Lou, recyclable and recycled composites and plastics are a subject that's getting more attention all the time. We covered it here: http://www.designnews.com/author.asp?section_id=1392&doc_id=271489 Since recycled polymers are already being used in heavy truck parts, bridges, and Ford's car seats, among many other uses, it's clear that they must meet the same performance standards as any other plastics. Making materials recyclable is also being investigated. Recycling composites, though, especially carbon fiber-reinforced ones, is a lot more difficult. One of the biggest problems in recycling plastics is when they're made of multiple materials, as composites are. The companies mentioned in the story at the link I gave are pioneers. Some are also working on making carbon composites recyclable.
Ann, I was just talking to my son this morning about cars made from carbon fiber composites and comparing them to cars made from aluminium. Since steel and aluminium are easily recyclable, it makes sense to use them when appropriate. On the other hand, if more composite materials are used I think that there should be standards for recyclability. This material seems to be a good first step.
Although plastics make up only about 11% of all US municipal solid waste, many are actually more energy-dense than coal. Converting these non-recycled plastics into energy with existing technologies could reduce US coal consumption, as well as boost domestic energy reserves, says a new study.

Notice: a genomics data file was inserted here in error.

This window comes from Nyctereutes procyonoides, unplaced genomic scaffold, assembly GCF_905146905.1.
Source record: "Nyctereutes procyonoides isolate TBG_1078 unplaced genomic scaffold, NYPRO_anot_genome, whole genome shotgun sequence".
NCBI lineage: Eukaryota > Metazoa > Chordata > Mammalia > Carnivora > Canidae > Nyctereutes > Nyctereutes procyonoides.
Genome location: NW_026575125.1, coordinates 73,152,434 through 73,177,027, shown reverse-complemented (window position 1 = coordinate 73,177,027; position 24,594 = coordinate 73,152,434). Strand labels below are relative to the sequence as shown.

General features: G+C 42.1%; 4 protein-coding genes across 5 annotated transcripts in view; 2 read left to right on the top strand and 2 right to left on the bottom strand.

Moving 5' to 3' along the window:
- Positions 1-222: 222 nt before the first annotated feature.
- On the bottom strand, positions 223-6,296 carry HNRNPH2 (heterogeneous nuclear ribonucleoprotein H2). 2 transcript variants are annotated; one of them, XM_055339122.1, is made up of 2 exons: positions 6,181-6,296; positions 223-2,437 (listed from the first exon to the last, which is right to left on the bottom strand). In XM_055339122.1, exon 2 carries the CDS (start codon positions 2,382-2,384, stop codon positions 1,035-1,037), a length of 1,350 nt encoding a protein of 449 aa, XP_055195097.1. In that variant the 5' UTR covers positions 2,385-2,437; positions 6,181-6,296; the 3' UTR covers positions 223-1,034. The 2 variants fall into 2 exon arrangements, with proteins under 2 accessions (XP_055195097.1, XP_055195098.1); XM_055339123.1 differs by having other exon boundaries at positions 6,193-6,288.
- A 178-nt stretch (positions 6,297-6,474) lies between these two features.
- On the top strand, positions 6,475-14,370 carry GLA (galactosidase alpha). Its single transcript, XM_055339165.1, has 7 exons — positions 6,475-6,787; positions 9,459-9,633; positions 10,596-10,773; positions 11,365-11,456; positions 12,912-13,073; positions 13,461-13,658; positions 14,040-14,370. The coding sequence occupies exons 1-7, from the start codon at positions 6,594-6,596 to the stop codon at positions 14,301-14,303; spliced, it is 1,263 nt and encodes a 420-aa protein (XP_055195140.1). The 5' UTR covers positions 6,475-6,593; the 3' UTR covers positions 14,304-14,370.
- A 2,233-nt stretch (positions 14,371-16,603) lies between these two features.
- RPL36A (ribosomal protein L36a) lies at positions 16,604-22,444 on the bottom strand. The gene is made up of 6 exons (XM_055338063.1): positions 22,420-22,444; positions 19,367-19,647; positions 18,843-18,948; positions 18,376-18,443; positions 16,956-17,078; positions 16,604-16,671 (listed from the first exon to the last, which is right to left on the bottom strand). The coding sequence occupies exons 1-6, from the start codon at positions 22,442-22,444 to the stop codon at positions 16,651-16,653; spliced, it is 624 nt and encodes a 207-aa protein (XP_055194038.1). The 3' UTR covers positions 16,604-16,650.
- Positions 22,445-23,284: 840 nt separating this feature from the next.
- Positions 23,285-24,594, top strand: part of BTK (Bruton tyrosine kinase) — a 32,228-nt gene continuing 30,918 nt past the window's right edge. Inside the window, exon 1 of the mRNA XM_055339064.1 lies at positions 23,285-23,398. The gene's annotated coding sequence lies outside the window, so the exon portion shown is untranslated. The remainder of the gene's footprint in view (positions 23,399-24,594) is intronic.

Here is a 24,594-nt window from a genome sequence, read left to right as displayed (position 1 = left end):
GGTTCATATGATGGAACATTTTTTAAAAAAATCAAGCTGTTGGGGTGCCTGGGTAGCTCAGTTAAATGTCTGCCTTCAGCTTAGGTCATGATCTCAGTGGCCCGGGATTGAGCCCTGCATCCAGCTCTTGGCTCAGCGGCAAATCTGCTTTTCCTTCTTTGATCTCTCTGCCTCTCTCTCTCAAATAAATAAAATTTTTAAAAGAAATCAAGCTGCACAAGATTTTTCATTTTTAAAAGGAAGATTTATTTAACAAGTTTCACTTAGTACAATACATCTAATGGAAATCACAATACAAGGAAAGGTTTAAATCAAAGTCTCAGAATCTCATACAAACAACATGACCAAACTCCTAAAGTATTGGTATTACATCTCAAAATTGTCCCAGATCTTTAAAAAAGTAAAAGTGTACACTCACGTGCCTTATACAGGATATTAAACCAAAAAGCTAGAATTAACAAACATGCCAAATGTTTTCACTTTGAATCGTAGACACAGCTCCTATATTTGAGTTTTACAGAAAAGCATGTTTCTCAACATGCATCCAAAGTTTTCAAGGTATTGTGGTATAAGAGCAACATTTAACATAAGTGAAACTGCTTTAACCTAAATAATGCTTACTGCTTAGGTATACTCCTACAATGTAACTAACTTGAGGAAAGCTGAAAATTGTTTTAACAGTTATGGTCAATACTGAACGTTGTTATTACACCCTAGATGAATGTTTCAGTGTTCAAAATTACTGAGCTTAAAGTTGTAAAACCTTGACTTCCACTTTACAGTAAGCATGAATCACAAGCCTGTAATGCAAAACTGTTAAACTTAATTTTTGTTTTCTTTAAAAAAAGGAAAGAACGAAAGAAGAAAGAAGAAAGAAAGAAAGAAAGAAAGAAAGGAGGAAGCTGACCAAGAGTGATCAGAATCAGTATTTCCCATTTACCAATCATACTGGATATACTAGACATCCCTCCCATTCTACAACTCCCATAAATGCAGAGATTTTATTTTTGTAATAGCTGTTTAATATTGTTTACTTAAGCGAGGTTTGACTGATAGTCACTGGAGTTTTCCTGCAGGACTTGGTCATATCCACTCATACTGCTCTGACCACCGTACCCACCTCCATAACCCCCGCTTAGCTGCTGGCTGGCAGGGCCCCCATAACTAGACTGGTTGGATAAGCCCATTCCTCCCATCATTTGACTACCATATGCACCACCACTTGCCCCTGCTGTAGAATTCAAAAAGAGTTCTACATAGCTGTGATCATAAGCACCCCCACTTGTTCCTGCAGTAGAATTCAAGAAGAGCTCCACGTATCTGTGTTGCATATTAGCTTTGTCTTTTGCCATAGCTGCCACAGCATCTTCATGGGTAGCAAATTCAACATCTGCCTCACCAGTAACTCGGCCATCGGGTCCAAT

This year's Dupont-sponsored WardsAuto survey of automotive designers and other engineers shows lightweighting dominates the discussion. But which materials will help them meet the 2025 CAFE standards are not entirely clear.
Artificially created metamaterials are already appearing in niche applications like electronics, communications, and defense, says a new report from Lux Research. How quickly they become mainstream depends on cost-effective manufacturing methods, which will include additive manufacturing.
SpaceX has 3D printed and successfully hot-fired a SuperDraco engine chamber made of Inconel, a high-performance superalloy, using direct metal laser sintering (DMLS). The company's first 3D-printed rocket engine part, a main oxidizer valve body for the Falcon 9 rocket, launched in January and is now qualified on all Falcon 9 flights.
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